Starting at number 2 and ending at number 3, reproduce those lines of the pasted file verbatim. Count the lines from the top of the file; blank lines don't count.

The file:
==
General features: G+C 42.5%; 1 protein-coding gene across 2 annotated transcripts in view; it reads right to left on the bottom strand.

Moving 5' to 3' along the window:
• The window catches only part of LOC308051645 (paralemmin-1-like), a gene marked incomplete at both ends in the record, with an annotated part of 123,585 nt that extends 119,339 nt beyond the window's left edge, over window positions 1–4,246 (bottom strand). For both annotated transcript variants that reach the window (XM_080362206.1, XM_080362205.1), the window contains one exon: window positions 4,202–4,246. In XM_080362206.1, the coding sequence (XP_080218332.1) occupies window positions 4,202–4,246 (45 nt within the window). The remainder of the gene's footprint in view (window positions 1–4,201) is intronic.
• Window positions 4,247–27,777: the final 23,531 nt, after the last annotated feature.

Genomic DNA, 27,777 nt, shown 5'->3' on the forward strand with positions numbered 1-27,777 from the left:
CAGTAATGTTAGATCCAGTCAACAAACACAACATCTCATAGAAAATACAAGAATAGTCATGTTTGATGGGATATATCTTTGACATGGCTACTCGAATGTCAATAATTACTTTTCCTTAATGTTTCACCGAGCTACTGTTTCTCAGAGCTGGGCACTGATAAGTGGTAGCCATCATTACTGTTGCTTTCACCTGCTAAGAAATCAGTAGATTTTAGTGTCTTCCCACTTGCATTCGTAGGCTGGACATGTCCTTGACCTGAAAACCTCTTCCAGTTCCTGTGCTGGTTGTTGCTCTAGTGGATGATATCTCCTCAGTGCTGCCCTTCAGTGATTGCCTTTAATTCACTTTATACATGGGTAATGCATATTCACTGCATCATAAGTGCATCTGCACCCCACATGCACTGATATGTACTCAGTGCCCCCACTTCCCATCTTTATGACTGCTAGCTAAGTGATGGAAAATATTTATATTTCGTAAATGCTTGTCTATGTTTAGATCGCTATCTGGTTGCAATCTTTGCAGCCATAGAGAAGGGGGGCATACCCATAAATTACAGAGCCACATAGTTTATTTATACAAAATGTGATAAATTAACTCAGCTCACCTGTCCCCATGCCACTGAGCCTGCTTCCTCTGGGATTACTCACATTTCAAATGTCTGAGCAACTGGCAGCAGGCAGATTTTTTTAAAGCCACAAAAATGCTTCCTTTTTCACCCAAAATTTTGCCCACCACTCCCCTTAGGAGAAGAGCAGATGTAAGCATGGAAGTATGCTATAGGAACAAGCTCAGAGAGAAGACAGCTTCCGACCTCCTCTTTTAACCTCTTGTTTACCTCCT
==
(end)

Moving 5' to 3' along the window:
• The window catches only part of LOC308051645 (paralemmin-1-like), a gene marked incomplete at both ends in the record, with an annotated part of 123,585 nt that extends 119,339 nt beyond the window's left edge, over window positions 1–4,246 (bottom strand). For both annotated transcript variants that reach the window (XM_080362206.1, XM_080362205.1), the window contains one exon: window positions 4,202–4,246. In XM_080362206.1, the coding sequence (XP_080218332.1) occupies window positions 4,202–4,246 (45 nt within the window). The remainder of the gene's footprint in view (window positions 1–4,201) is intronic.